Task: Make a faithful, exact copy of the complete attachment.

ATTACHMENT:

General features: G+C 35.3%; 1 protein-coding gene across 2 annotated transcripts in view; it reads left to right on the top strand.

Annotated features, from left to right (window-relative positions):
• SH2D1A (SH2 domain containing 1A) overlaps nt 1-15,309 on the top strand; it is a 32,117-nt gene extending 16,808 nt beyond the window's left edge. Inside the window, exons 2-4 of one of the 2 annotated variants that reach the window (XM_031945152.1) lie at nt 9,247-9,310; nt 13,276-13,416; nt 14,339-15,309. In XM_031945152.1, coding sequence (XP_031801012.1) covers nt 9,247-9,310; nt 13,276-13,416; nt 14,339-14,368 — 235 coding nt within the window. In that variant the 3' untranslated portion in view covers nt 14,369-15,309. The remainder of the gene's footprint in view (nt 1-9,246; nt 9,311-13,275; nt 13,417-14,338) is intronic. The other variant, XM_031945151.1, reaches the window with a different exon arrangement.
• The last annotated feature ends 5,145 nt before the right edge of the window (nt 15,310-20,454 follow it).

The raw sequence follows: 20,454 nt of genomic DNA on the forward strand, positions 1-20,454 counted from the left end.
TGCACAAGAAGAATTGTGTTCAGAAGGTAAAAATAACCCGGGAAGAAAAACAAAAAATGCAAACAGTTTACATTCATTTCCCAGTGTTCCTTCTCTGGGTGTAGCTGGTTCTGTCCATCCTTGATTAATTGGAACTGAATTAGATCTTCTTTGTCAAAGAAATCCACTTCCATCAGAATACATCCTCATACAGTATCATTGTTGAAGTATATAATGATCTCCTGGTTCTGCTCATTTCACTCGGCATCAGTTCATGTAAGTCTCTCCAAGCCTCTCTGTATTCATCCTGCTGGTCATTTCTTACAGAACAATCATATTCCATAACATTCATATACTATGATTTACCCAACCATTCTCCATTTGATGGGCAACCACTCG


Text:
General features: G+C 35.3%; 1 protein-coding gene across 2 annotated transcripts in view; it reads left to right on the top strand.

Annotated features, from left to right (window-relative positions):
• SH2D1A (SH2 domain containing 1A) overlaps nt 1-15,309 on the top strand; it is a 32,117-nt gene extending 16,808 nt beyond the window's left edge. Inside the window, exons 2-4 of one of the 2 annotated variants that reach the window (XM_031945152.1) lie at nt 9,247-9,310; nt 13,276-13,416; nt 14,339-15,309. In XM_031945152.1, coding sequence (XP_031801012.1) covers nt 9,247-9,310; nt 13,276-13,416; nt 14,339-14,368 — 235 coding nt within the window. In that variant the 3' untranslated portion in view covers nt 14,369-15,309. The remainder of the gene's footprint in view (nt 1-9,246; nt 9,311-13,275; nt 13,417-14,338) is intronic. The other variant, XM_031945151.1, reaches the window with a different exon arrangement.
• The last annotated feature ends 5,145 nt before the right edge of the window (nt 15,310-20,454 follow it).

The raw sequence follows: 20,454 nt of genomic DNA on the forward strand, positions 1-20,454 counted from the left end.
TGCACAAGAAGAATTGTGTTCAGAAGGTAAAAATAACCCGGGAAGAAAAACAAAAAATGCAAACAGTTTACATTCATTTCCCAGTGTTCCTTCTCTGGGTGTAGCTGGTTCTGTCCATCCTTGATTAATTGGAACTGAATTAGATCTTCTTTGTCAAAGAAATCCACTTCCATCAGAATACATCCTCATACAGTATCATTGTTGAAGTATATAATGATCTCCTGGTTCTGCTCATTTCACTCGGCATCAGTTCATGTAAGTCTCTCCAAGCCTCTCTGTATTCATCCTGCTGGTCATTTCTTACAGAACAATCATATTCCATAACATTCATATACTATGATTTACCCAACCATTCTCCATTTGATGGGCAACCACTCG